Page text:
Mark Monmonier, Distinguished Professor of geography and the environment in the Maxwell School, was cited in The Washington Post opinion article “America’s maps are still filled with racist place names.” Monmonier, an expert on the history of cartography and map…
Carrie Mae Weems among Honorees of Congressional Black Caucus Foundation
The Congressional Black Caucus Foundation Inc. (CBCF) and the Congressional Black Caucus Spouses recognized the contributions of visual artist Carrie Mae Weems on Sept. 18, during the 17th Annual Celebration of Leadership in the Fine Arts at the National Museum of Women in the Arts. This year’s other honorees are film director and producer Antoine Fuqua and author Tananarive Due.
Weems, a two-time SU artist-in-residence (1988 Light Work Gallery and 2005-06 VPA), instructor and ongoing collaborator in SU engagement projects, uses photographs, text, fabric, audio, digital images, installation and most recently, video to tell the story of human life. Known for her documentary photographic series, including “Family Pictures and Stories” (1978-1984); “Ain’t Jokin’” (1987-1988); “Colored People” (1989-1990); and the “Kitchen Table” series (1990), Weems explores such themes as family relationships, gender roles, the histories of racism, sexism, class and various political systems.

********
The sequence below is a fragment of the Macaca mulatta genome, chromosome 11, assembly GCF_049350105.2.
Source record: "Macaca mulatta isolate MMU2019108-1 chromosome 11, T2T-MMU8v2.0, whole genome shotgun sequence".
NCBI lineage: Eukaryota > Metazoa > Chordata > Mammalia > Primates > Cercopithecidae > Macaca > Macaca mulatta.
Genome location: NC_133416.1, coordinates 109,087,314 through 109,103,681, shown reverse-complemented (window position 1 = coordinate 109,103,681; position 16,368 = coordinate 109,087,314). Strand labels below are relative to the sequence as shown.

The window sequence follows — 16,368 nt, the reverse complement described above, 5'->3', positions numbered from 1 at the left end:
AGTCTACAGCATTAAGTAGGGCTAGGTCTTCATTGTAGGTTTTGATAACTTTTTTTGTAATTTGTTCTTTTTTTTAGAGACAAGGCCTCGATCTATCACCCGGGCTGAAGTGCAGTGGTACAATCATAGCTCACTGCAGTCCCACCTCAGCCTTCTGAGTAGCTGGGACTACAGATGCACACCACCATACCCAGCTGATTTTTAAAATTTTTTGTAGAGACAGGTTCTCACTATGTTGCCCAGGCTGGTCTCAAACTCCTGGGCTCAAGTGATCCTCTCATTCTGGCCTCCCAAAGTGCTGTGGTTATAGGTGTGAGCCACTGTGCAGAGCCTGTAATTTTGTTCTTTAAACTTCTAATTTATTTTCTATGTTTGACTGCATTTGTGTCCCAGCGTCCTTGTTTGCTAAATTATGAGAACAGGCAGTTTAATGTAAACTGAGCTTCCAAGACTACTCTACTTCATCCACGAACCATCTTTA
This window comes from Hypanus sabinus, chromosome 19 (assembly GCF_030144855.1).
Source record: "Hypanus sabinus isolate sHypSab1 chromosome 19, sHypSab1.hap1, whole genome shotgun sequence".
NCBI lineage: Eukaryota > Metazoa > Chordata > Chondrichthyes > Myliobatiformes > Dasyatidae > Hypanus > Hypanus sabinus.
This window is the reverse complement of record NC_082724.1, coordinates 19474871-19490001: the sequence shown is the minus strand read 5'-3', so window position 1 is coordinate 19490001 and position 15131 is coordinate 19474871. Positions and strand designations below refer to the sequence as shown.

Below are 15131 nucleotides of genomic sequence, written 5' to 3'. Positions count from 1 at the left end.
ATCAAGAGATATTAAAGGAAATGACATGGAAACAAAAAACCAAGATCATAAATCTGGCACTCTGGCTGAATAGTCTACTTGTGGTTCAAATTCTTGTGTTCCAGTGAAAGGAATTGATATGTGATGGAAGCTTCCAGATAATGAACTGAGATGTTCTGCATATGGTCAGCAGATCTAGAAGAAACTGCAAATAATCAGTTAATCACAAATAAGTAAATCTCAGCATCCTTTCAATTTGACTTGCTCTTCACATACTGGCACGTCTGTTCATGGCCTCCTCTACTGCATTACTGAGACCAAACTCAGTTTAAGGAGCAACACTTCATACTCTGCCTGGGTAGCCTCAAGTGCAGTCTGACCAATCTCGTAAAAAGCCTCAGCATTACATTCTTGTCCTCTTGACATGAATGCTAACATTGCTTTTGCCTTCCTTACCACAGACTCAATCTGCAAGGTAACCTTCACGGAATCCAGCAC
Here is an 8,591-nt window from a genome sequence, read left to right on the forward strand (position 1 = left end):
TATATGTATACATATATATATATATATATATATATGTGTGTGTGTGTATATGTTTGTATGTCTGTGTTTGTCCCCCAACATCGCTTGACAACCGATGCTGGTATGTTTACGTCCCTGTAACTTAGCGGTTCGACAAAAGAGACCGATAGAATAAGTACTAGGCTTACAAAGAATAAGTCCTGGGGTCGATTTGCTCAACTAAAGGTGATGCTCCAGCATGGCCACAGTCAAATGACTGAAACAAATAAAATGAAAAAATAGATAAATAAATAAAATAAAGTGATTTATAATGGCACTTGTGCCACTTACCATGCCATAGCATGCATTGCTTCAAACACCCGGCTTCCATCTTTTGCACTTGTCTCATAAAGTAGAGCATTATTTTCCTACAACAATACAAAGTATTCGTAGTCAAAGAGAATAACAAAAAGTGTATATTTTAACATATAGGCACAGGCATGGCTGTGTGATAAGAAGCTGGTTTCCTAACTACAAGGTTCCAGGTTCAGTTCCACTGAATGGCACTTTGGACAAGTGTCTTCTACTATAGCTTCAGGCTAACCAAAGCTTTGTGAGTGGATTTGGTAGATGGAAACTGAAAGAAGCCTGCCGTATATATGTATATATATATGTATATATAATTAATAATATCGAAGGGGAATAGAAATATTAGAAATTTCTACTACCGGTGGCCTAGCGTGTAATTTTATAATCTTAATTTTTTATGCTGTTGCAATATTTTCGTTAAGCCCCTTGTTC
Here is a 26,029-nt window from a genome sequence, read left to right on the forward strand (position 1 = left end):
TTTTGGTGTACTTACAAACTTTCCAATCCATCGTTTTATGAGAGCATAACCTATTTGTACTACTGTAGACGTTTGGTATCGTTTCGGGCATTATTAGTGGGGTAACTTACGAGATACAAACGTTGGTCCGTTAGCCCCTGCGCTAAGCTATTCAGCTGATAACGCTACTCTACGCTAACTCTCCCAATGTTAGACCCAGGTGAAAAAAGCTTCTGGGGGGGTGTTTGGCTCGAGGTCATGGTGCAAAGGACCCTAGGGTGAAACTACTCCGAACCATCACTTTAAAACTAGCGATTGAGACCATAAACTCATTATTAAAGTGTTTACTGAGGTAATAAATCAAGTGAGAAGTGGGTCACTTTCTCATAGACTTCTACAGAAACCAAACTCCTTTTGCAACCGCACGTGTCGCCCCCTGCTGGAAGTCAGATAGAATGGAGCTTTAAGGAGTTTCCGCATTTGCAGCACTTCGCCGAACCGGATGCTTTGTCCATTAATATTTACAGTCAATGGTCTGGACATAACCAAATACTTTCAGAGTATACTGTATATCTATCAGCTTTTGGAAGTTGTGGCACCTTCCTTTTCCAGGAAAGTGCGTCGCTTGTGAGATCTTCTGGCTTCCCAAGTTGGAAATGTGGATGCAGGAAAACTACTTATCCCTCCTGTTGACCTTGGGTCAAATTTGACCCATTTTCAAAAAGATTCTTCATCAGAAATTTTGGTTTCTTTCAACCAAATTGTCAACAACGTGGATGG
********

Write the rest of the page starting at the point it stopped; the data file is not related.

In addition, 20 undergraduate students studying performing and visual arts were recognized as scholarship recipients. More than 250 performing and visual arts students applied for CBCF’s national scholarship program in 2013.
“Mr. Fuqua is one of the few African Americans in Hollywood leading his own production company, while Ms. Weems and Ms. Due are independent artists, versed in a variety of mediums, whose works have been admired by millions in worldwide,” says Shuanise Washington, president and chief executive officer for the Congressional Black Caucus Foundation. “These groundbreaking artists, trailblazers in their own rights, perfectly embody the theme of this year’s ALC, It Starts With You, and we are pleased to recognize and celebrate their valuable contributions to African-American culture.”